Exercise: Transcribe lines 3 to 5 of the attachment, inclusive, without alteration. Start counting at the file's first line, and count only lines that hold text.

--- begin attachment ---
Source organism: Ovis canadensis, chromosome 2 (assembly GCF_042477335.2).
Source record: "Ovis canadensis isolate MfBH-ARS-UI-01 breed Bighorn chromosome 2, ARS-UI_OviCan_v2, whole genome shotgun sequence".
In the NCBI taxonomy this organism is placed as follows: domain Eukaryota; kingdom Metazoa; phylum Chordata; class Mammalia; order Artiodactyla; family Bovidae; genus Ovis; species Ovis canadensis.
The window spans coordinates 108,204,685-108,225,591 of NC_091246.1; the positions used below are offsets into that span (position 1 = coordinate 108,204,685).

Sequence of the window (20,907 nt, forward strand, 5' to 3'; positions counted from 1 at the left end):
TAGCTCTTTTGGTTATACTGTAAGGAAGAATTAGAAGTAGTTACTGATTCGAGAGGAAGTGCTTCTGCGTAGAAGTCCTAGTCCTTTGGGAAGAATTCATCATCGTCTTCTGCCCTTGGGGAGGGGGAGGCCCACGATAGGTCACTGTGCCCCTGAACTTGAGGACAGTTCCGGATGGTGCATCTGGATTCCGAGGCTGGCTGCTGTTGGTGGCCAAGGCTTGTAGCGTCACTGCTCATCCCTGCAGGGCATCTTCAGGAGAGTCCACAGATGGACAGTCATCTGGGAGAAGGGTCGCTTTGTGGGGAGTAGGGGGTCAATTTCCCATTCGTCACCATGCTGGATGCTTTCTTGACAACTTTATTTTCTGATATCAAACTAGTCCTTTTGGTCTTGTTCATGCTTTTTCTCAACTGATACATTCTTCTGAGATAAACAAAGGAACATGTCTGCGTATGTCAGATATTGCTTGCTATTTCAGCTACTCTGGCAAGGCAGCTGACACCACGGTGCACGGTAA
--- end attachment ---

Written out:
In the NCBI taxonomy this organism is placed as follows: domain Eukaryota; kingdom Metazoa; phylum Chordata; class Mammalia; order Artiodactyla; family Bovidae; genus Ovis; species Ovis canadensis.
The window spans coordinates 108,204,685-108,225,591 of NC_091246.1; the positions used below are offsets into that span (position 1 = coordinate 108,204,685).

Sequence of the window (20,907 nt, forward strand, 5' to 3'; positions counted from 1 at the left end):